Blogstar entry: the beauty mark
While watching a movie the other day, a young actress pulled off her beauty spot. I thought how years ago how this was all the trend and it got me wondering.
I wondered where the “beauty mark” fitted in the scheme of the beauty cycle. [Who had the best trademark? Was it Cindy Crawford or Marilyn Monroe?]
This is what I stumbled across:
Like many of our “Tools of the Trade”, e.g. the tweezers and sharpeners, the Beauty Mark has gone off the beauty radar. One centimeter or less is considered a beauty mark so does this mean Nanny McFee’s [where the Principal of Uncle Buck said he would get a rat to gnaw that thing off her face] is not considered as a beauty mark but rather a “mole”.
In the Renaissance era they plucked their foreheads to make them appear higher, blondes were of high class and a sign of beauty. Greek Myth is also associated with the beauty mark. The Gods were jealous of those who looked too perfect and created a small dark spot on their faces.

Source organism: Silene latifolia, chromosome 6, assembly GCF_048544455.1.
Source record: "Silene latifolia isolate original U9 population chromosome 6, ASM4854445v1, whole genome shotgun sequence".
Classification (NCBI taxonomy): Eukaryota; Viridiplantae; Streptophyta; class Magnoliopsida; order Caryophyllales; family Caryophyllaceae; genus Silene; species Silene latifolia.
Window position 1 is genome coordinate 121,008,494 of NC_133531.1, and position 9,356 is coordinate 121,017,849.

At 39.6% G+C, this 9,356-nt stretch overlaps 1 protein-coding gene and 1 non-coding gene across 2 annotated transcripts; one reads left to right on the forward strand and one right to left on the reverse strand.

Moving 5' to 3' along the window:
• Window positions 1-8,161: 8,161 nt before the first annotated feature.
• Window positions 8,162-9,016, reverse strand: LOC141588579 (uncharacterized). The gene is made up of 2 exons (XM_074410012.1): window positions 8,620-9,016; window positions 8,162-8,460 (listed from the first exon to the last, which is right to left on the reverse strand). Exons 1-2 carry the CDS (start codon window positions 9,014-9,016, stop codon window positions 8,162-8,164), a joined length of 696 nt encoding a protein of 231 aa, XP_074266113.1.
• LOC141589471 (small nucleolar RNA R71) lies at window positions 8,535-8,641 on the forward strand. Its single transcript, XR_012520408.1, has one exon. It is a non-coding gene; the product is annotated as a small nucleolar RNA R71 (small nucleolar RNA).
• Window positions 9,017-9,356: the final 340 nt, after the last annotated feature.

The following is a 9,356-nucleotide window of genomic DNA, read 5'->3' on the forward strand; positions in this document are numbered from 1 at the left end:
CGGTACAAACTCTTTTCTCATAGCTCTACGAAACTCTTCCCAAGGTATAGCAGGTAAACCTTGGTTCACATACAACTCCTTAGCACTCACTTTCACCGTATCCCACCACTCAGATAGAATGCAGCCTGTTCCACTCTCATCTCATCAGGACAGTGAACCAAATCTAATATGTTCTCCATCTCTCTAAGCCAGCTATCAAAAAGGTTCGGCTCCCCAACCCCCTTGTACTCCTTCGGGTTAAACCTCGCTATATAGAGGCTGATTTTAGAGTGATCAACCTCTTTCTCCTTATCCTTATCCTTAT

In the 17th Century they used patches to cover the scars received as a result of a smallpox epidemic, and continued using them when the epidemic subsided.
However, in more recent times the beauty mark was used to denote different meanings depending on the position on the face:
near the mouth signalled a “willingness to flirt”;
on the right cheek meant the woman was married;
on the left cheek meant the woman was engaged; and
the corner of the eye meant “Let’s do it”.
(Does this mean Cindy Crawford was willing to flirt?)
I began to think where I would put my beauty mark. Would anybody notice or would they think it’s a dirty mark or a blemish I was covering.
As a fashion statement, it left me wondering if I will ever see this trend again. Who will bring the beauty mark back in vogue? If it does come back, will I be able to pull it off?
Only time will tell if and how this quirky black mark, whether natural or cosmetic, will make its return to the beauty world.
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